Columbia in Lancaster County, Pennsylvania — The American Northeast (Mid-Atlantic)
Prelude to Gettysburg / A Desperate Plan
Prelude to Gettysburg
One of the great debates of our Country's history and legacy is what scholars call "the two Civil Wars": the first a matter of campaigns, generals, and troop movements and the second focusing on the ways that the great conflict affected the daily rhythms of life on farms, and in communities.
Regardless, Gettysburg was the site of the largest battle ever fought on American soil and it involved a great deal more than the resources of one single, famous town.
In six counties near Gettysburg, civilians and militia answered the first call to arms and bravely endured relentless threats and the destruction of their property. Here, women raised funds to support the war and nursed tens of thousands of wounded soldiers left behind from the battles fought in the orchards and fields. Interestingly, part of the battlefield was owned by Freeman, Abraham Brien. Although a number of Gettysburg area Black men joined volunteer militias or USCT regiments during the war, no Black veteran was interred in Soldiers' National Cemetery until 1884. Still, free men and freed men alike enlisted to fight for their own rights, children sacrificed their security, sometimes their lives. Their combined efforts provided the turning point for the Union cause.
It was June of 1863. The Confederate Army had taken York, and was preparing to cross the Susquehanna River by capturing the bridge that linked Wrightsville and Columbia, overtake Lancaster and advance to Harrisburg. Several hundred Union troops in retreat from York, a number already wounded, joined the Pennsylvania Militia and set up defenses near the Wrightsville bridge on the western side of the Susquehanna. Their force was strengthened by a valiant Black militia company. Still, they were outnumbered by more than a thousand men and had to abandon their defenses and retreat across the bridge.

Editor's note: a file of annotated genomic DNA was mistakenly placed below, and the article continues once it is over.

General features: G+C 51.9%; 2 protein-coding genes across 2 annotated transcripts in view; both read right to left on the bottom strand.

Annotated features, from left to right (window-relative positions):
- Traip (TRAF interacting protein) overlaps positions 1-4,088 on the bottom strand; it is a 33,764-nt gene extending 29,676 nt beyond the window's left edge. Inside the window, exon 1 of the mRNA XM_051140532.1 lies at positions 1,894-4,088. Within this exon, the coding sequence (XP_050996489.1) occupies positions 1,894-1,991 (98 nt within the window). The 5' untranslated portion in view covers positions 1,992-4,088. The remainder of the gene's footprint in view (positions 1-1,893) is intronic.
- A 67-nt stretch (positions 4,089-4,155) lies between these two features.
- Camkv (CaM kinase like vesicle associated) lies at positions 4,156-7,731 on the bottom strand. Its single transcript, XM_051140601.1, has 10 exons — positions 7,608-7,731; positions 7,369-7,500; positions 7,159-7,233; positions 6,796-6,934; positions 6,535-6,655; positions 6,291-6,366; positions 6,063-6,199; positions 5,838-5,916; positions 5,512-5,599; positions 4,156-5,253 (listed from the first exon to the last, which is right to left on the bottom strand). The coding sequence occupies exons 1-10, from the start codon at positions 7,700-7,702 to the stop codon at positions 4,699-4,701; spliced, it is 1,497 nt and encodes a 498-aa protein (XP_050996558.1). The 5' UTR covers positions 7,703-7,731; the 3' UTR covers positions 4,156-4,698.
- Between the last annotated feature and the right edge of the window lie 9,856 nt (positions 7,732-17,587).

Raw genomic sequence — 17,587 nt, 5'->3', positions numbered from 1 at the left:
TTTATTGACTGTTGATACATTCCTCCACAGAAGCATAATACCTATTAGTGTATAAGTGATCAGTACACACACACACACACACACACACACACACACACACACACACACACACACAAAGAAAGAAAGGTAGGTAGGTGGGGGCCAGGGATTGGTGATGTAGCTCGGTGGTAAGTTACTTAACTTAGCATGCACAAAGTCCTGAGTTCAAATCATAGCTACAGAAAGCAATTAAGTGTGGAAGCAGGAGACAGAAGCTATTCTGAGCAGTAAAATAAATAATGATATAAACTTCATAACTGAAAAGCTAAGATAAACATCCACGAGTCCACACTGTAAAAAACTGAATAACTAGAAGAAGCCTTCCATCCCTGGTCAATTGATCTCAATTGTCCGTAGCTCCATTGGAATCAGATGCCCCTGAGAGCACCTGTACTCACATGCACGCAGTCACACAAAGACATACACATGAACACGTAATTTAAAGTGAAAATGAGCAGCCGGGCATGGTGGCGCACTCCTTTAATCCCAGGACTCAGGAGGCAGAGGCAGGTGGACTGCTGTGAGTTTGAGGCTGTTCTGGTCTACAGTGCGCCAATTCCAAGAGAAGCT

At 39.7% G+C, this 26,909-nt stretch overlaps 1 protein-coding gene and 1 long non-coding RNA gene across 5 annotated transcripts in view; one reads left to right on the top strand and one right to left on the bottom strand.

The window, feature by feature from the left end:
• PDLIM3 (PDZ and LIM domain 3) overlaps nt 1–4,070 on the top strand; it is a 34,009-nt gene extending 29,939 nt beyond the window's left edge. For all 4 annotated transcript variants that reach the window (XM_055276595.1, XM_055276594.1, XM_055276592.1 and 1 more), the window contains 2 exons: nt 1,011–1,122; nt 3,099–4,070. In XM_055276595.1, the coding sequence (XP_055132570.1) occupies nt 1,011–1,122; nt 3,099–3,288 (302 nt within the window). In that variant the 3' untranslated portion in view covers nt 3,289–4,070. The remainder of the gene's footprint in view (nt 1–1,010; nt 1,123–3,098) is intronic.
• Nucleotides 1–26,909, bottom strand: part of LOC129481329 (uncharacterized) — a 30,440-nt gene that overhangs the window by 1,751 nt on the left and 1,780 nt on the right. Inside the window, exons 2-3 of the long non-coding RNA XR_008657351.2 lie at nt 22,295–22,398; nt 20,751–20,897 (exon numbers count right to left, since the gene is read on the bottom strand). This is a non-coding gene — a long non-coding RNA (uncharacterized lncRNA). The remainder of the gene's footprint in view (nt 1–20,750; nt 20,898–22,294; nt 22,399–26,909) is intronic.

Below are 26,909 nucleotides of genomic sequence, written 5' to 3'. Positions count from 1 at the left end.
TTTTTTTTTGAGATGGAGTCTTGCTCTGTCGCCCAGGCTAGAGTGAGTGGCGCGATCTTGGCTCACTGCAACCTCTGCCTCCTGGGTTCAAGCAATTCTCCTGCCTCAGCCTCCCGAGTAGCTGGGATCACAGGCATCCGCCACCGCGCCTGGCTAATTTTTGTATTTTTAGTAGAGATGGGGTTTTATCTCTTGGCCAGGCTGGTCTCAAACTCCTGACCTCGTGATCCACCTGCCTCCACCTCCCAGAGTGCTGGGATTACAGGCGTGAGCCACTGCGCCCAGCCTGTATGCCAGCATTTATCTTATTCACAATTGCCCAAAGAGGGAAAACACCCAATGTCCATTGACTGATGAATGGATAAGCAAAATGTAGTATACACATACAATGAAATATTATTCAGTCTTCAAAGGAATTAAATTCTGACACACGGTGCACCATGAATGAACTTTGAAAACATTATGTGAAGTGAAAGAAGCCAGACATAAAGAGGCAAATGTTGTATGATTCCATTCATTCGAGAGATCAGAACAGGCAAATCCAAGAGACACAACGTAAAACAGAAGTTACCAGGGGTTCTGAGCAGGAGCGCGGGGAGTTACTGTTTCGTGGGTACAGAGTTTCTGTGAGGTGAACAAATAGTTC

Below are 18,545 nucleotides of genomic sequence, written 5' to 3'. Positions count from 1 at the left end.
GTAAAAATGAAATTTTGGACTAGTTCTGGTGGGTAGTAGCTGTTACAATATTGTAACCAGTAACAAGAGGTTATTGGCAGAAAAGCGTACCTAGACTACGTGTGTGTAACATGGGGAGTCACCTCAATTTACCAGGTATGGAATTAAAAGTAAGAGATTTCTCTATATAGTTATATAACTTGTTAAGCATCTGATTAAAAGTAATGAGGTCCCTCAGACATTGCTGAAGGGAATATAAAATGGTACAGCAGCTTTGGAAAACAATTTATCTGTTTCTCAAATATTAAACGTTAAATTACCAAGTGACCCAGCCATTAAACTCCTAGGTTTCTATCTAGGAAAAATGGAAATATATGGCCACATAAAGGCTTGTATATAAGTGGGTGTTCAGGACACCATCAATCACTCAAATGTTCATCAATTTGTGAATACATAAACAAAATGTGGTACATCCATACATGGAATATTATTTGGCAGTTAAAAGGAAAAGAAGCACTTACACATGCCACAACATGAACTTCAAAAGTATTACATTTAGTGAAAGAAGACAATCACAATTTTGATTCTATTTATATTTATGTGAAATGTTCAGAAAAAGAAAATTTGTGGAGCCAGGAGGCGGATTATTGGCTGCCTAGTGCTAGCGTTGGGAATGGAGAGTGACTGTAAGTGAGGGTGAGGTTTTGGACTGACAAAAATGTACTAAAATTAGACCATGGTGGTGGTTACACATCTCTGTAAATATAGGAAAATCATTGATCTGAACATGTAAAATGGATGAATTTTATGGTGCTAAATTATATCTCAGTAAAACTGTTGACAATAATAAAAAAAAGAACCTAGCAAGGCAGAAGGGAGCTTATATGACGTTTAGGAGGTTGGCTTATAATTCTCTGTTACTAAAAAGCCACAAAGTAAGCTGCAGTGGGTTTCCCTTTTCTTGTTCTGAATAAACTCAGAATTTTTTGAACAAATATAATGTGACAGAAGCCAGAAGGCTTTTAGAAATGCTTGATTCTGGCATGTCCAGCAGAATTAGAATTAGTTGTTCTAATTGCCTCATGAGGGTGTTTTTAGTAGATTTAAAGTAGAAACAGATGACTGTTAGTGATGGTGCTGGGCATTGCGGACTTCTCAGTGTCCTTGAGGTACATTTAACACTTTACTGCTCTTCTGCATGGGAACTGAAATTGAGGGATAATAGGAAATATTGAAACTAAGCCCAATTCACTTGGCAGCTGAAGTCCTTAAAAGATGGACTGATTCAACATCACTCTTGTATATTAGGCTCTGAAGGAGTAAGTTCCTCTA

A desperate plan was put into action. The Wrightsville-Columbia Bridge, key to local commerce and communications, would be sacrificed. Union forces wired a span of the structure to blow up, but the explosion was not strong enough to do the task. The order to burn the bridge was then given by Colonel Jacob Frick, and proved effective. The efforts of the Pennsylvania Militia at the Susquehanna River towns spared Lancaster and slowed the advance of the Confederates towards Harrisburg.
Erected by Pennsylvania Civil War Trails.
Marker series. This marker is included in the Pennsylvania Civil War Trails marker series.
Location. 40° 2.325′ Touch for map. Marker is located directly in front of the Susquehanna Valley Chamber of Commerce. Marker is at or near this postal address: 445 Linden Street, Columbia PA 17512, United States of America.
Other nearby markers. At least 8 other markers are within 2 miles of this marker, measured as the crow flies. Lincoln Highway (approx. 0.4 miles away); Columbia (approx. 0.4 miles away); a different marker also named Columbia (approx. 0.4 miles away); Samuel Wright (approx. half a mile away); First National Bank (approx. 0.6 miles away); The River: a Corridor and a Barrier (approx. 1.4 miles away); Burning the Wrightsville Bridge (approx. 1.4 miles away); Wrightsville's Lime Kilns (approx. 1.4 miles away). Touch for a list and map of all markers in Columbia.
Related marker. Click here for another marker that is related to this marker. Civil War: Burning of the Wrightsville Bridge
Also see . . . Burning the Wrightsville Bridge. After capturing York, the Rebels planned to take the state capital, Harrisburg, and possibly Philadelphia. To get there, they would need to cross the Susquehanna River at Wrightsville. Pennsylvania militiamen from Columbia, on the Lancaster County side (Submitted on August 29, 2018, by Cosmos Mariner of Cape Canaveral, Florida.)
Categories. • African Americans • Bridges & Viaducts • War, US Civil • Waterways & Vessels •
Credits. This page was last revised on October 11, 2018. This page originally submitted on August 28, 2018, by Cosmos Mariner of Cape Canaveral, Florida. This page has been viewed 74 times since then and 9 times this year. Photos: 1, 2, 3, 4. submitted on August 29, 2018, by Cosmos Mariner of Cape Canaveral, Florida. 5, 6. submitted on September 5, 2018, by Cosmos Mariner of Cape Canaveral, Florida. 7. submitted on August 29, 2018, by Cosmos Mariner of Cape Canaveral, Florida. 8. submitted on September 5, 2018, by Cosmos Mariner of Cape Canaveral, Florida. 9. submitted on October 11, 2018, by Cosmos Mariner of Cape Canaveral, Florida. 10. submitted on August 29, 2018, by Cosmos Mariner of Cape Canaveral, Florida. 11. submitted on October 11, 2018, by Cosmos Mariner of Cape Canaveral, Florida. • Bernard Fisher was the editor who published this page.